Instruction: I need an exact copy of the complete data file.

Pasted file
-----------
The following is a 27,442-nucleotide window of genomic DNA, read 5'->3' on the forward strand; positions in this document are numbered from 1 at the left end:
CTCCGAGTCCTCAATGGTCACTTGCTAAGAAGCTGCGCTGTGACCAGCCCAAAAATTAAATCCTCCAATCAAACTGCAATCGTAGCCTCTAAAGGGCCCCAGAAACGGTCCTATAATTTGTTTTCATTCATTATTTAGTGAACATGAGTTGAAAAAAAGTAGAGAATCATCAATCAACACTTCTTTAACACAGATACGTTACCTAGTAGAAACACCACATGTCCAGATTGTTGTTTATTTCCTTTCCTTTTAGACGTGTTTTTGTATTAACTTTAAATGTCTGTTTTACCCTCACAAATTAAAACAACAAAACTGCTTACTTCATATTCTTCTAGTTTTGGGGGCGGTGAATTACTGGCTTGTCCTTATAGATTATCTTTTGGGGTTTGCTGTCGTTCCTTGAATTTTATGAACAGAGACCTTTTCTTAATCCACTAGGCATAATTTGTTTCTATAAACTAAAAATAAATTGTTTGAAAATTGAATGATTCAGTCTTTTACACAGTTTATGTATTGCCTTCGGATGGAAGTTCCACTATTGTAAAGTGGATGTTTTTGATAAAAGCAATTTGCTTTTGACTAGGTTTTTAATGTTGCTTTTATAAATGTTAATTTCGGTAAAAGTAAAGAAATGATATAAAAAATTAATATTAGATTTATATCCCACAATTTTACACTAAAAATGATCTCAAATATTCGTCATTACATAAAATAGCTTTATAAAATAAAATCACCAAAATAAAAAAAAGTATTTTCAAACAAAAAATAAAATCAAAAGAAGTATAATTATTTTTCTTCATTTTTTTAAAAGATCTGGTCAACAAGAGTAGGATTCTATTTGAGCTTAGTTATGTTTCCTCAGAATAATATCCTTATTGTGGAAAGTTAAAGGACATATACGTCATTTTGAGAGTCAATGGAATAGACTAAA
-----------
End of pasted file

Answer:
The following is a 27,442-nucleotide window of genomic DNA, read 5'->3' on the forward strand; positions in this document are numbered from 1 at the left end:
CTCCGAGTCCTCAATGGTCACTTGCTAAGAAGCTGCGCTGTGACCAGCCCAAAAATTAAATCCTCCAATCAAACTGCAATCGTAGCCTCTAAAGGGCCCCAGAAACGGTCCTATAATTTGTTTTCATTCATTATTTAGTGAACATGAGTTGAAAAAAAGTAGAGAATCATCAATCAACACTTCTTTAACACAGATACGTTACCTAGTAGAAACACCACATGTCCAGATTGTTGTTTATTTCCTTTCCTTTTAGACGTGTTTTTGTATTAACTTTAAATGTCTGTTTTACCCTCACAAATTAAAACAACAAAACTGCTTACTTCATATTCTTCTAGTTTTGGGGGCGGTGAATTACTGGCTTGTCCTTATAGATTATCTTTTGGGGTTTGCTGTCGTTCCTTGAATTTTATGAACAGAGACCTTTTCTTAATCCACTAGGCATAATTTGTTTCTATAAACTAAAAATAAATTGTTTGAAAATTGAATGATTCAGTCTTTTACACAGTTTATGTATTGCCTTCGGATGGAAGTTCCACTATTGTAAAGTGGATGTTTTTGATAAAAGCAATTTGCTTTTGACTAGGTTTTTAATGTTGCTTTTATAAATGTTAATTTCGGTAAAAGTAAAGAAATGATATAAAAAATTAATATTAGATTTATATCCCACAATTTTACACTAAAAATGATCTCAAATATTCGTCATTACATAAAATAGCTTTATAAAATAAAATCACCAAAATAAAAAAAAGTATTTTCAAACAAAAAATAAAATCAAAAGAAGTATAATTATTTTTCTTCATTTTTTTAAAAGATCTGGTCAACAAGAGTAGGATTCTATTTGAGCTTAGTTATGTTTCCTCAGAATAATATCCTTATTGTGGAAAGTTAAAGGACATATACGTCATTTTGAGAGTCAATGGAATAGACTAAA